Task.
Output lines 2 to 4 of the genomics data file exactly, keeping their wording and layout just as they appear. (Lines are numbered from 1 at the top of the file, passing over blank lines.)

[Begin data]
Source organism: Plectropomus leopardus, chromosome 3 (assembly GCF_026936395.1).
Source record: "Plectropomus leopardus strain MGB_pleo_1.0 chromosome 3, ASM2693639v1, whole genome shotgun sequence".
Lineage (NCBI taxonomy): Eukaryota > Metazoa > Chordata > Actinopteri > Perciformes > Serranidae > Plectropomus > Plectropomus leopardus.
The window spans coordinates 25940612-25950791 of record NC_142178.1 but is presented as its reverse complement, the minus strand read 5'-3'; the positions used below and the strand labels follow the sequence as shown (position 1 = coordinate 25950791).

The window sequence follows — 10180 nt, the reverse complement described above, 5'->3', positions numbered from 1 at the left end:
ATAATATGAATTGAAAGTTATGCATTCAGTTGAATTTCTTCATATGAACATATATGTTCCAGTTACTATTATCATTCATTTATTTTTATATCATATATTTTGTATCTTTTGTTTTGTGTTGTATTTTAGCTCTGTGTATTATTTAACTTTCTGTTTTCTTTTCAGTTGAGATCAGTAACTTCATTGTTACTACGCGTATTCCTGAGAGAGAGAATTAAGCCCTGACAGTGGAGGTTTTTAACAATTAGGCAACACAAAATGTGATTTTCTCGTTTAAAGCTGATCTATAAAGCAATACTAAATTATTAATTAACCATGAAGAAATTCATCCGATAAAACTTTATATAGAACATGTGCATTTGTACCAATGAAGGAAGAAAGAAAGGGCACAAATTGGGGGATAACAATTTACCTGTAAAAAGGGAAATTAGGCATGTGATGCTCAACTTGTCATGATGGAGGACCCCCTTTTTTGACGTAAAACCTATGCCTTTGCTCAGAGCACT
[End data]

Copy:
Source record: "Plectropomus leopardus strain MGB_pleo_1.0 chromosome 3, ASM2693639v1, whole genome shotgun sequence".
Lineage (NCBI taxonomy): Eukaryota > Metazoa > Chordata > Actinopteri > Perciformes > Serranidae > Plectropomus > Plectropomus leopardus.
The window spans coordinates 25940612-25950791 of record NC_142178.1 but is presented as its reverse complement, the minus strand read 5'-3'; the positions used below and the strand labels follow the sequence as shown (position 1 = coordinate 25950791).